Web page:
TODAY   |  June 09, 2013

Dylan joins NASA on an Alaskan adventure

TODAY's Dylan Dreyer takes a plane ride with NASA scientists as they monitor melting ice caps and glaciers in Alaska in hopes of protecting beaches and shorelines for the future.

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This content comes from Closed Captioning that was broadcast along with this program.

>> 75% of our freshwater comes from glaciers and as they melt in places like alaska , causing sea levels to rise, our shores could be at risk.

>> it's been more than 40 years since they put a man on the moon. and now through their mission, operation ice bridge , nasa is using lasers to measure ice caps in glaciers worldwide in hopes of protecting beaches and shorelines for the future.

>> main driving reason is sea level rise as glaciers melt and provide additional freshwater to the oceans.

>> chris larson is the principal investigator in alaska .

>> on average, glaciers are melting about this much in alaska . about 2 feet per year. the surface lowering. that all goes into the ocean.

>> researchers say what happens in alaska doesn't necessarily stay there. the ice bridge program monitors the environment and the ecology here and they say that could be a precursor of what could happen hundreds of years from now on a much larger scale. as the climate warms and glaciers thin, nasa says the sea level is rising at about one inch every eight years. while it's a slow process, all of this is important because without proper planning, just 5 feet added to the sea level would flood almost all of miami and new orleans. many coastal communities would also see flooding.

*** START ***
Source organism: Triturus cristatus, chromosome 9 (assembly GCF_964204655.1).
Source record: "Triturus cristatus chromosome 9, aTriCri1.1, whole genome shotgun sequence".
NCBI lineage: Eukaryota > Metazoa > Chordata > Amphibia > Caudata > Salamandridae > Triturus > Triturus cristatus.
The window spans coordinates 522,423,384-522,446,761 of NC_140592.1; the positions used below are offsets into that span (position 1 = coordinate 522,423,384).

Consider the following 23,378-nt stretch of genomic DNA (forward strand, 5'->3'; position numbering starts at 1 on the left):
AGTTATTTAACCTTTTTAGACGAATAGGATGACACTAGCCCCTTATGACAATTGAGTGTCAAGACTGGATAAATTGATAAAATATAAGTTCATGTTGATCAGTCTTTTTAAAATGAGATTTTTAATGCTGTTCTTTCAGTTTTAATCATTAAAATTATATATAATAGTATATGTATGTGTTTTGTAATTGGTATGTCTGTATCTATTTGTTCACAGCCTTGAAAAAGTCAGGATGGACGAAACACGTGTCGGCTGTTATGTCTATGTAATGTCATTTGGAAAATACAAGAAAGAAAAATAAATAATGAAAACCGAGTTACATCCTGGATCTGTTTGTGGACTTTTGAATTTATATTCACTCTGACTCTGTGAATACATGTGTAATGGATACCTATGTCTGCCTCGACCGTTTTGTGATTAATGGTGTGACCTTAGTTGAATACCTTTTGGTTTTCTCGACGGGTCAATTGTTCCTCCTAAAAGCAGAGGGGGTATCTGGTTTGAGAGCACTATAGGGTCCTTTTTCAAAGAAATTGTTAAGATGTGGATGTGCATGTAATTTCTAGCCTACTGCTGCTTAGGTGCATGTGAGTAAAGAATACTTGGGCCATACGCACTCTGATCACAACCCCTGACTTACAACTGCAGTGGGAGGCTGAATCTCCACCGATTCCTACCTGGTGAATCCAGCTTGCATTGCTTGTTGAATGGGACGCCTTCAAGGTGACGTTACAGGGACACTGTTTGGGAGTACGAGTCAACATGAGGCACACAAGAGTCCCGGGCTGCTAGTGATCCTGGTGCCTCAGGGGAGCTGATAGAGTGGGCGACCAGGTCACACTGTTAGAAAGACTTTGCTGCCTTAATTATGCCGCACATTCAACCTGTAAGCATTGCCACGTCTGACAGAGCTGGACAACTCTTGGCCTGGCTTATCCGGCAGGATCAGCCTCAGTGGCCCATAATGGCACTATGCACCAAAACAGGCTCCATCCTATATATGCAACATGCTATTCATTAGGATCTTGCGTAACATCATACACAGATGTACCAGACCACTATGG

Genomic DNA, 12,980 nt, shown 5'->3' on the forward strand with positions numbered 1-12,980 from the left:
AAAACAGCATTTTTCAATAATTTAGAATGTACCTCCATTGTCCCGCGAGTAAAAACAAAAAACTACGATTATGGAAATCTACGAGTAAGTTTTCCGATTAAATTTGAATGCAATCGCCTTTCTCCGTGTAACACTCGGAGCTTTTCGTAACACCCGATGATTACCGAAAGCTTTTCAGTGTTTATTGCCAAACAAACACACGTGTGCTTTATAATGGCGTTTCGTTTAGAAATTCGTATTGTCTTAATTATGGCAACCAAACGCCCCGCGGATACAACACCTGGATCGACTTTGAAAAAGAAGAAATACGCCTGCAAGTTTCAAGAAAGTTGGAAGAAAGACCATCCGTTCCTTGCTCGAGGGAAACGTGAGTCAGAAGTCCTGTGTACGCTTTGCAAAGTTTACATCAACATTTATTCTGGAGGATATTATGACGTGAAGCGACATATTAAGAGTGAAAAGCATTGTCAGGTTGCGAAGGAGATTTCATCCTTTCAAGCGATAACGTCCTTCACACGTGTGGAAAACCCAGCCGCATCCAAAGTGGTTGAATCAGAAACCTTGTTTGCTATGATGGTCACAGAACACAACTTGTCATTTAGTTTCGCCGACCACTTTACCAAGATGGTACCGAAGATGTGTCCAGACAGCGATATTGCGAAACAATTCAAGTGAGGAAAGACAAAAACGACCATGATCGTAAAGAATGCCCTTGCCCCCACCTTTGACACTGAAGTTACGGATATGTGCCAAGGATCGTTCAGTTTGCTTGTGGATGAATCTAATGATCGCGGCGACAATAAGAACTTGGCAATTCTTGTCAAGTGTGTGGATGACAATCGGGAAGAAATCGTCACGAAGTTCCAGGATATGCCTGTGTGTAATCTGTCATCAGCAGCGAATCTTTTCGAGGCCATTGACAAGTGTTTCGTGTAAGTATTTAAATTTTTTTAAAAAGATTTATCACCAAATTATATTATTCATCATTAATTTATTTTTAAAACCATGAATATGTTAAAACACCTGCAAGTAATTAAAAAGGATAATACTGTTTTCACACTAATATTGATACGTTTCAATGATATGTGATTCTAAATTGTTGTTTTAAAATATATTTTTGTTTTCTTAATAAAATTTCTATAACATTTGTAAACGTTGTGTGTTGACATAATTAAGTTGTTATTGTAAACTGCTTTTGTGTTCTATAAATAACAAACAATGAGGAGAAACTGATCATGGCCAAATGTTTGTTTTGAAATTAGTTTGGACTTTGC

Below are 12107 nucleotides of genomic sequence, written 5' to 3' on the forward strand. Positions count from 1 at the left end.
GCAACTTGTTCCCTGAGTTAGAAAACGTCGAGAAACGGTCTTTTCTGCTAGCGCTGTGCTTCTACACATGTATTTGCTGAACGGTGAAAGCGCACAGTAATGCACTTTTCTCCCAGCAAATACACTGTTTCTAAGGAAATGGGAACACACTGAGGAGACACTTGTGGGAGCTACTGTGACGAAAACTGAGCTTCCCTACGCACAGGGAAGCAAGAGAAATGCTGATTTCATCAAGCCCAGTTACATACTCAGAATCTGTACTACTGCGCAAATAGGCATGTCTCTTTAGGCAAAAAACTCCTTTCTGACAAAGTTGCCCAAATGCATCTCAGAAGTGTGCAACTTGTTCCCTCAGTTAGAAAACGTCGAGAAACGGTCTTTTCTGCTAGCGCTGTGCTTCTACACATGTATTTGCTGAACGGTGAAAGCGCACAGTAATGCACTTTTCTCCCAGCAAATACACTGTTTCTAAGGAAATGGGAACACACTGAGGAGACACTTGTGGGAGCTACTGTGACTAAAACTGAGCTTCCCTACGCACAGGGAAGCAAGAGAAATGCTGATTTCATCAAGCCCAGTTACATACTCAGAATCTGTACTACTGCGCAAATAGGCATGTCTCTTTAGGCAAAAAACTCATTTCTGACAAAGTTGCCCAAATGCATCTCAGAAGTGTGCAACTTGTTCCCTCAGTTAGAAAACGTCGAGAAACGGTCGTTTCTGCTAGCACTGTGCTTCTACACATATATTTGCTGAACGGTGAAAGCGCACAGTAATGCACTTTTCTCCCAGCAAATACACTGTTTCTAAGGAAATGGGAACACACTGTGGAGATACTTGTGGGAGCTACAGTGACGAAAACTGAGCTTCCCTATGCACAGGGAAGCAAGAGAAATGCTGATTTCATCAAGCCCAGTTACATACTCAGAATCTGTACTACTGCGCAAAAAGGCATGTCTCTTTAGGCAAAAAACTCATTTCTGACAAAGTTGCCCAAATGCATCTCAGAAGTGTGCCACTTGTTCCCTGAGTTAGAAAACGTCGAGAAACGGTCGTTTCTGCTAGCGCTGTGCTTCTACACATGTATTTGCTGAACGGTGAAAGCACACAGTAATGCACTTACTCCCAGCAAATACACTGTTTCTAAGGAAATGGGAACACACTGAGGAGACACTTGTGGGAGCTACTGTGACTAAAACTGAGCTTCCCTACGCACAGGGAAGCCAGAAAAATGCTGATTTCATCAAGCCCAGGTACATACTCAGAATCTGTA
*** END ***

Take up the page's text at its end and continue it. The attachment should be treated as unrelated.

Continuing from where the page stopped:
>> if you look at the worldwide distribution of humanity, we like the coast. it's not something you plan for.

>> he and his team of researchers use gps tracking devices to serve as reference points for the laser inside the aircraft.

>> it's a laser altimeter. it's a scanning system that sweeps a beam across the surface of the glacier as we travel over it with the aircraft.

>> the surface elevation of more than 200 glaciers. glaciers exist because too much snowfalls in one particular place. it flows down the mountains, turns into ice and melts or breaks off into the ocean. when more or less melting occurs than snowfall, the glacier becomes out of balance.

>> it's a global phenomenon that affects all communities.

>> something operation ice bridge hopes to be minimized around the world through their work in alaska .

>> now, we should point out that at the current rate of sea level rise , it could take hundreds of years for coastal communities to be wiped out. but with proper planning, future generations can minimize the impact on their homes and families. you know, that's what thaerg trying to do, raise awareness for coastal communities that hundreds of years from now, that coastline might not be there.

>> that's from hurricanes and storm surge . we know the areas that are vulnerable, right?

>> exactly. in present day , so many more people are affected when a hurricane hits a coastal community.

>> it seems there's always that discussion after a storm, after a hurricane. yet it fades away. people start to build it's a tough conversation to have.

>> that's where people want to live.

>> for a lot of reason.

>> you can't change nature, but you have to change ourselves.

>> 100 miles inland now and several hundred years from now